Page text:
Sleeping BeautyFebruary 20 – April 13
Amrin, 2018, pigment print, ed. of 5, 30 x 30”
Opening Reception: Feb. 20, 5 – 6:30pm
Public Talk: March 27, 5:00pm in the Recital HallPanel Discussion: March 12, 7pm in the Recital Hall
Martin Art Gallery at Muhlenberg College is pleased to host Lydia Panas for her solo exhibition Sleeping Beauty. In conjunction with this exhibition there will be an interdepartmental panel discussion entitled Feminist Perspectives: Sex and Gender in the Creative Economy and Beyond, on March 12th, at 7pm in the Recital Hall, in the Baker Center for the Arts, across from the Gallery. Sleeping Beauty will be accompanied by a 20-page catalog with essay by Seph Rodney.
Through a series of video installations and photographic works, Sleeping Beauty examines the contradictions women face in a world struggling to embrace their power. As we have seen with the #metoo movement, our collective bias against women creates double standards and unattainable demands. The issue is compounded when women are bombarded with contradictory messages: be strong, be sexy, be beautiful, be powerful, in every aspect of their lives. The women and girls in Sleeping Beauty lie outdoors on the ground, yet they are alert and aware. This work highlights the capacity for strength and knowledge that lies below the surface. The portraits convey a strength unseen and unsettled, contradicting the viewers’ tendency to see the individuals as helpless damsels. Acting as mirrors, the photographs reverse the gaze from viewer to the subject as the viewer becomes a collaborator in the process. Exploring the roles of power and trust on both sides of the camera, Panas pays close attention to what she brings to the photographic encounter. Demonstrating not just how women are viewed but how women themselves view the world, the artist asks the viewer to envision him or herself with these constraints and what it might feel like, collaborating in a shared, collective experience. Watching Serena Williams at the U.S. Open, Panas was recently reminded that rage and femininity are taboo. We learn to conceal our feelings when internal leanings clash with societal expectations. “I was taught as a girl to look nice and be silent. My practice tells me I need to speak up.”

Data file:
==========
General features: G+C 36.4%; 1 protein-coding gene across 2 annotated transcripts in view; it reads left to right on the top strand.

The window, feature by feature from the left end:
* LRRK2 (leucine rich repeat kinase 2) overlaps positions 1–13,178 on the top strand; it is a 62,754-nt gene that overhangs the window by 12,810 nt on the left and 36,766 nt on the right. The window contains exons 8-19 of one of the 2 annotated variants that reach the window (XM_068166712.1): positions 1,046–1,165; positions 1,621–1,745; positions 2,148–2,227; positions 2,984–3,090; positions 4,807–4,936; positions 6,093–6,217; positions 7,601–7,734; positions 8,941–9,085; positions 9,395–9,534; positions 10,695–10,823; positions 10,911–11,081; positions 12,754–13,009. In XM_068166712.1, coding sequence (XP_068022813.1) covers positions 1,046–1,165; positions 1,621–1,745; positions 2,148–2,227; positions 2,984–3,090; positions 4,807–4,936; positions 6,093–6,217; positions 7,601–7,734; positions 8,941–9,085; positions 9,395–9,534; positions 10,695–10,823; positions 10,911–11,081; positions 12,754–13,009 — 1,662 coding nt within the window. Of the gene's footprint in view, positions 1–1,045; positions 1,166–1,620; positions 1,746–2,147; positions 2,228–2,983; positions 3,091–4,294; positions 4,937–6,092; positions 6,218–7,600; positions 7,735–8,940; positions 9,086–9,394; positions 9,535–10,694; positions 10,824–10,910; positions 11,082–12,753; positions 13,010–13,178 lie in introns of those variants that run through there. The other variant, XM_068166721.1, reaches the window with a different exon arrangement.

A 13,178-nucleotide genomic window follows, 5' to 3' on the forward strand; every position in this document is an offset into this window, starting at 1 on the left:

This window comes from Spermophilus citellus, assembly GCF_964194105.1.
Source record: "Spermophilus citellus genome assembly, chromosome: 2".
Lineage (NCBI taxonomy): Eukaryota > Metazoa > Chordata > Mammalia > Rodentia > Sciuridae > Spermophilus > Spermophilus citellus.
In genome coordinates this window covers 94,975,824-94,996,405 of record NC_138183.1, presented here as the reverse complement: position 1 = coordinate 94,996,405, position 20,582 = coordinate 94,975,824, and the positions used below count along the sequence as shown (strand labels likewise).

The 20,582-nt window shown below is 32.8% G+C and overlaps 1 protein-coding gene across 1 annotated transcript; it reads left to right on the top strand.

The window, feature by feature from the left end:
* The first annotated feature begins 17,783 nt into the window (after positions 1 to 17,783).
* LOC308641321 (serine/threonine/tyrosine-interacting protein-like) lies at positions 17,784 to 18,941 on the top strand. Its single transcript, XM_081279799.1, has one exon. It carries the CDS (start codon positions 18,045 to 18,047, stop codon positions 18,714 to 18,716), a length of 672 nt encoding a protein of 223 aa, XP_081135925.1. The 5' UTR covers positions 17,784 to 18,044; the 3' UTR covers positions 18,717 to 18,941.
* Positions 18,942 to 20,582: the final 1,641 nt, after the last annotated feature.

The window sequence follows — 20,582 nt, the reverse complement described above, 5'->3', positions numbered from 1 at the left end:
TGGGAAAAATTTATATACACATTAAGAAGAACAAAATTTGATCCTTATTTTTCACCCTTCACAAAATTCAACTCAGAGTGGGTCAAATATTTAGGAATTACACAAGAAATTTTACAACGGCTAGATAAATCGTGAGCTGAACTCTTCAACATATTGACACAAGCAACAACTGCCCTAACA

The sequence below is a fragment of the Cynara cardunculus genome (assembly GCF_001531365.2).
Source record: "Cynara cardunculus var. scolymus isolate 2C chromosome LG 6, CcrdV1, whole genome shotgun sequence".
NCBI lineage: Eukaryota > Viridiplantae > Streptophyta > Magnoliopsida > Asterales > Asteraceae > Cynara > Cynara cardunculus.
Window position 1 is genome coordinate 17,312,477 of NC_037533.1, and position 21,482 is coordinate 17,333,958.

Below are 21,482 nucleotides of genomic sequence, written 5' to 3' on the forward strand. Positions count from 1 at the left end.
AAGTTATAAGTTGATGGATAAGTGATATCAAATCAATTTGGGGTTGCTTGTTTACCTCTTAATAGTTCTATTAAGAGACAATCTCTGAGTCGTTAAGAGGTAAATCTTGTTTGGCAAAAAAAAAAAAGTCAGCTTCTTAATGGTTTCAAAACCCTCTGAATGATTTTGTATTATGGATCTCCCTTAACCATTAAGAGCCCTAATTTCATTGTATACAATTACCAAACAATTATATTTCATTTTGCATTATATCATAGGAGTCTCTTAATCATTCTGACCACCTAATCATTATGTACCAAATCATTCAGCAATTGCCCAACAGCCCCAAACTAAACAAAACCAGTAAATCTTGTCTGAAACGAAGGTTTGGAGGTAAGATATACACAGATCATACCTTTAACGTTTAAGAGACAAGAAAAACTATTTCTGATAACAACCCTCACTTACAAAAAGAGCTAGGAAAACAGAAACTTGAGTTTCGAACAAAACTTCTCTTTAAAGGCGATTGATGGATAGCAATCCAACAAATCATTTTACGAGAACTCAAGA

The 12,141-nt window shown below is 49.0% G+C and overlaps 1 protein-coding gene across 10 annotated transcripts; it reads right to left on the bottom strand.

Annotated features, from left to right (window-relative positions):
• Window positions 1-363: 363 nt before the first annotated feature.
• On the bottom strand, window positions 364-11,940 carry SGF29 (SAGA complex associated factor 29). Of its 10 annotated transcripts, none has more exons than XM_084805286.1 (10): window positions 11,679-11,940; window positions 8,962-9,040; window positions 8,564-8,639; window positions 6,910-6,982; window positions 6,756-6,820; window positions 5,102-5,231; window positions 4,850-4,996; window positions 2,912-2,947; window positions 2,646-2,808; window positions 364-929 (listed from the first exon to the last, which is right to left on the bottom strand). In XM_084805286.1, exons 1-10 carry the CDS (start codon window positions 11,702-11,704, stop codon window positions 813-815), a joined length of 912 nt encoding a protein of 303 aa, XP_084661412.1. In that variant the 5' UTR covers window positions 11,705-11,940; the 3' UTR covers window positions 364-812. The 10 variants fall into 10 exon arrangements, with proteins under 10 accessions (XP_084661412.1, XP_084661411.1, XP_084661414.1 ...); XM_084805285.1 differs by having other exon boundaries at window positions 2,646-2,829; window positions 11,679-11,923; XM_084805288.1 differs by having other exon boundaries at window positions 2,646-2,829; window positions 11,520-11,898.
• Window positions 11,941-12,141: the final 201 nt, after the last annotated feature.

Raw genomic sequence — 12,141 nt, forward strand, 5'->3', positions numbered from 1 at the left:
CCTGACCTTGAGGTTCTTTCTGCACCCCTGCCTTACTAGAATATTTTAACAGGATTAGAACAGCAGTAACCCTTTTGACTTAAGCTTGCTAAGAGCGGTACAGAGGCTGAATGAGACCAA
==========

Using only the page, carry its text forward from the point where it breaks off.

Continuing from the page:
Lydia Panas is an artist working in photography and video. Her work explores our collective societal relationship to women. Using a variety of approaches, her practice is attentive to the psyche and what lies below the surface in an attempt to probe questions about who we are and what we want to become. The daughter of immigrants and raised between two continents, the notion of home has always felt elusive. Settling on seventy acres in Pennsylvania to raise her family, the natural landscape is an important element in the work. Lydia’s work has been exhibited widely in museums and galleries in the U.S. and internationally. Her works are represented in public and private collections including the Brooklyn Museum, Bronx Museum, Museum of Fine Arts Houston, Palm Springs Art Museum, Allentown Art Museum, Museum of Contemporary Photography Chicago, Museum of Photographic Arts San Diego, and the Sheldon Museum among others. Her work has appeared in many periodicals such as the New Yorker, the New York Times Magazine, The Village Voice, French Photo, and Hyperallergic. Lydia has degrees from Boston College, the School of Visual Arts, and New York University/International Center of Photography. She is the recipient of a Whitney Museum Independent Study Fellowship and a CFEVA Fellowship. She has two monographs, “Falling from Grace” (Conveyor Arts 2016) and “The Mark of Abel” (Kehrer Verlag 2012) which was named a best coffee table book by the Daily Beast. She divides her time between Kutztown, Pennsylvania and New York, New York.